81. Birks HH (1984) Late-Quaternary pollen and plant macrofossil stratigraphy at Lochan an Druim, north-west Scotland. In: Haworth EY, Lund JWG (eds) Lake sediments and environmental history. University of Leicester Press, Leicester, pp 377–405Google Scholar
  82. Birks HH (1991) Holocene vegetational history and climatic change in west Spitsbergen—plant macrofossils from Skardtjørna. Holocene 1:209–218CrossRefGoogle Scholar
  83. Birks HH (1993) The importance of plant macrofossils in Late-Glacial climatic reconstructions—an example from western Norway. Quat Sci Rev 12:719–726CrossRefGoogle Scholar
  84. Birks HH (2000) Aquatic macrophyte vegetation development in Kråkenes Lake, western Norway, during the late-glacial and early-Holocene. J Paleolimnol 23:7–19CrossRefGoogle Scholar
  85. Birks HH (2008) The Late-Quaternary history of arctic and alpine plants. Plant Ecol Divers 1:135–146CrossRefGoogle Scholar
  86. Birks HH (2017a) My life with macrofossils. J Paleolimnol 57:181–200CrossRefGoogle Scholar
  87. Birks HH (2017b) Plant macrofossil introduction. In: Reference module in earth systems and environmental sciences. Elsevier, AmsterdamGoogle Scholar
  88. Birks HH, Battarbee RW, Beerling DJ et al (1996) The Kråkenes late-glacial palaeoenvironmental project. J Paleolimnol 15:281–286CrossRefGoogle Scholar
  89. Birks HH, Battarbee RW, Birks HJB (2000) The development of the aquatic ecosystem at Kråkenes Lake, western Norway, during the late glacial and early Holocene—a synthesis. J Paleolimnol 23:91–114CrossRefGoogle Scholar
  90. Birks HH, Birks HJB (2000) Future uses of pollen analysis must include plant macrofossils. J Biogeogr 27:31–35CrossRefGoogle Scholar
  91. Birks HH, Birks HJB (2006) Multi-proxy studies in palaeolimnology. Veget Hist Archaeobot 15:235–251CrossRefGoogle Scholar
  92. Birks HH, Birks HJB (2013) Vegetation responses to late-glacial climate changes in western Norway. Preslia 85:215–237Google Scholar
  93. Birks HH, Birks HJB, Kaland PE, Moe D (eds) (1988) The cultural landscape past, present and future. Cambridge University Press, CambridgeGoogle Scholar
  94. Birks HH, Bjune AE (2010) Can we detect a west Norwegian tree line from modern samples of plant remains and pollen? Results from the DOORMAT project. Veget Hist Archaeobot 19:325–340CrossRefGoogle Scholar
  95. Birks HH, Mathewes RW (1978) Studies in the vegetational history of Scotland V. Late Devensian and early Flandrian pollen and macrofossil stratigraphy at Abernethy Forest, Inverness-shire. New Phytol 80:455–484CrossRefGoogle Scholar
  96. Birks HJB (1973a) Modern pollen rain studies in some arctic and alpine environments. In: Birks HJB, West RG (eds) Quaternary plant ecology. Blackwell, Oxford, pp 143–168Google Scholar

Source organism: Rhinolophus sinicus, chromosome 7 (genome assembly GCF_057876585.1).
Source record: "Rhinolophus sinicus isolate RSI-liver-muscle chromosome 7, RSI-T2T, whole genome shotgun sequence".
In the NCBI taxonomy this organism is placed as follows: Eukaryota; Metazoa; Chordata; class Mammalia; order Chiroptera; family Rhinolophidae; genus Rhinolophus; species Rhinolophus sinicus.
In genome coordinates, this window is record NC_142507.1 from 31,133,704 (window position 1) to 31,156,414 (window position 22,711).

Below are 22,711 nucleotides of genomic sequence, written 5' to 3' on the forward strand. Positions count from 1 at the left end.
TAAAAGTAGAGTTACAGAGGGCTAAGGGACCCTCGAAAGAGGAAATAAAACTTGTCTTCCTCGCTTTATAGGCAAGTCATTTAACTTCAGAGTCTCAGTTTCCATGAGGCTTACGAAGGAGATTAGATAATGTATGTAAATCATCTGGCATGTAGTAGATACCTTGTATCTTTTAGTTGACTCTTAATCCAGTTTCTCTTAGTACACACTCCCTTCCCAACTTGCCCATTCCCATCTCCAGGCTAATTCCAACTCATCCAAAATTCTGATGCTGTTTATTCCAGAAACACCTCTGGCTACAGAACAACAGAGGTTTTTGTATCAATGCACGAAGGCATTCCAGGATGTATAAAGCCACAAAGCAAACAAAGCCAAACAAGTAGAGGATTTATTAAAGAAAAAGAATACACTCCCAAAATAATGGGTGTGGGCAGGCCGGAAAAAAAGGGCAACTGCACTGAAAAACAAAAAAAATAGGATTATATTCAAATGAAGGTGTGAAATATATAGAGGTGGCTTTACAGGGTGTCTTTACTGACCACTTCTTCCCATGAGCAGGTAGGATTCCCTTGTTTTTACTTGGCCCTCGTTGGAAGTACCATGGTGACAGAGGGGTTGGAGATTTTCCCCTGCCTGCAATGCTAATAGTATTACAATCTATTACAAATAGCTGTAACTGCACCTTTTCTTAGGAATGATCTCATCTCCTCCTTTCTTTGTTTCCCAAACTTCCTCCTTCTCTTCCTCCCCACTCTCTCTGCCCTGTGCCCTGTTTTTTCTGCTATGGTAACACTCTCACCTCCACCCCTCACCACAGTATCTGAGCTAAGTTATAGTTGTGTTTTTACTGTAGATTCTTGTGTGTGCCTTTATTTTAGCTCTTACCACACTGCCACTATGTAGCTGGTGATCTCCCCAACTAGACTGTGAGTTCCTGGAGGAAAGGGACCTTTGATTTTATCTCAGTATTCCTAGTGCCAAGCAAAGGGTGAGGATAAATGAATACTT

97. Birks HJB (1973b) Past and present vegetation of the Isle of Skye—a palaeoecological study. Cambridge University Press, CambridgeGoogle Scholar
  98. Birks HJB (1976) Late-Wisconsinan vegetational history at Wolf Creek, Central Minnesota. Ecol Monogr 46:395–492CrossRefGoogle Scholar
  99. Birks HJB (1981) Late Wisconsin vegetational and climatic history at Kylen Lake, northeastern Minnesota. Quat Res 16:322–355CrossRefGoogle Scholar
  100. Birks HJB (1985) Recent and possible future mathematical developments in quantitative palaeoecology. Palaeogeogr Palaeoclimatol Palaeoecol 50:107–147CrossRefGoogle Scholar
  101. Birks HJB (1986) Late Quaternary biotic changes in terrestrial and limnic environments, with particular reference to north-west Europe. In: Berglund BE (ed) Handbook of Holocene palaeoecology and palaeohydrology. Wiley, Chichester, pp 3–65Google Scholar
  102. Birks HJB (1989) Holocene isochrone maps and patterns of tree-spreading in the British Isles. J Biogeogr 16:503–540CrossRefGoogle Scholar
  103. Birks HJB (1993) Quaternary palaeoecology and vegetation science—current contributions and possible future developments. Rev Palaeobot Palynol 79:153–177CrossRefGoogle Scholar
  104. Birks HJB (2005) Fifty years of Quaternary pollen analysis in Fennoscandia 1954–2004. Grana 44:1–22CrossRefGoogle Scholar
  105. Birks HJB (2008) Holocene climate research—progress, paradigms, and problems. In: Battarbee RW, Binney HA (eds) Natural climate variability and global warming: a Holocene perspective. Wiley, Chichester, pp 7–57CrossRefGoogle Scholar
  106. Birks HJB (2012) Conclusions and future challenges. In: Birks HJB, Lotter AF, Juggins S, Smol JP (eds) Tracking environmental change using lake sediments. Data handling and numerical techniques. Developments in paleoenvironmental research, vol 5. Springer, Dordrecht, pp 643–673CrossRefGoogle Scholar
  107. Birks HJB (2014) Challenges in the presentation and analysis of plant-macrofossil stratigraphical data. Veget Hist Archaeobot 23:309–330CrossRefGoogle Scholar
  108. Birks HJB (2016) Herbert E Wright, Jr—a biography. Sedimental Journeys—the life and legacy of Herb Wright.
  109. Birks HJB (2017) European palaeoecological pioneers in Minnesota 1958–1968. Sedimental Journeys—the life and legacy of Herb Wright.
  110. Birks HJB, Birks HH (1980) Quaternary palaeoecology. Edward Arnold, London (Reprinted in 2004 by Blackburn Press, New Jersey)Google Scholar
  111. Birks HJB, Birks HH (2004) The rise and fall of forests. Science 305:484–485CrossRefGoogle Scholar
  112. Birks HJB, Birks HH (2008) Biological responses to rapid climate changes at the Younger Dryas-Holocene transition at Kråkenes, western Norway. Holocene 18:19–30CrossRefGoogle Scholar
  113. Birks HJB, Birks HH, Ammann B (2016a) The fourth dimension of vegetation. Science 354:412–413CrossRefGoogle Scholar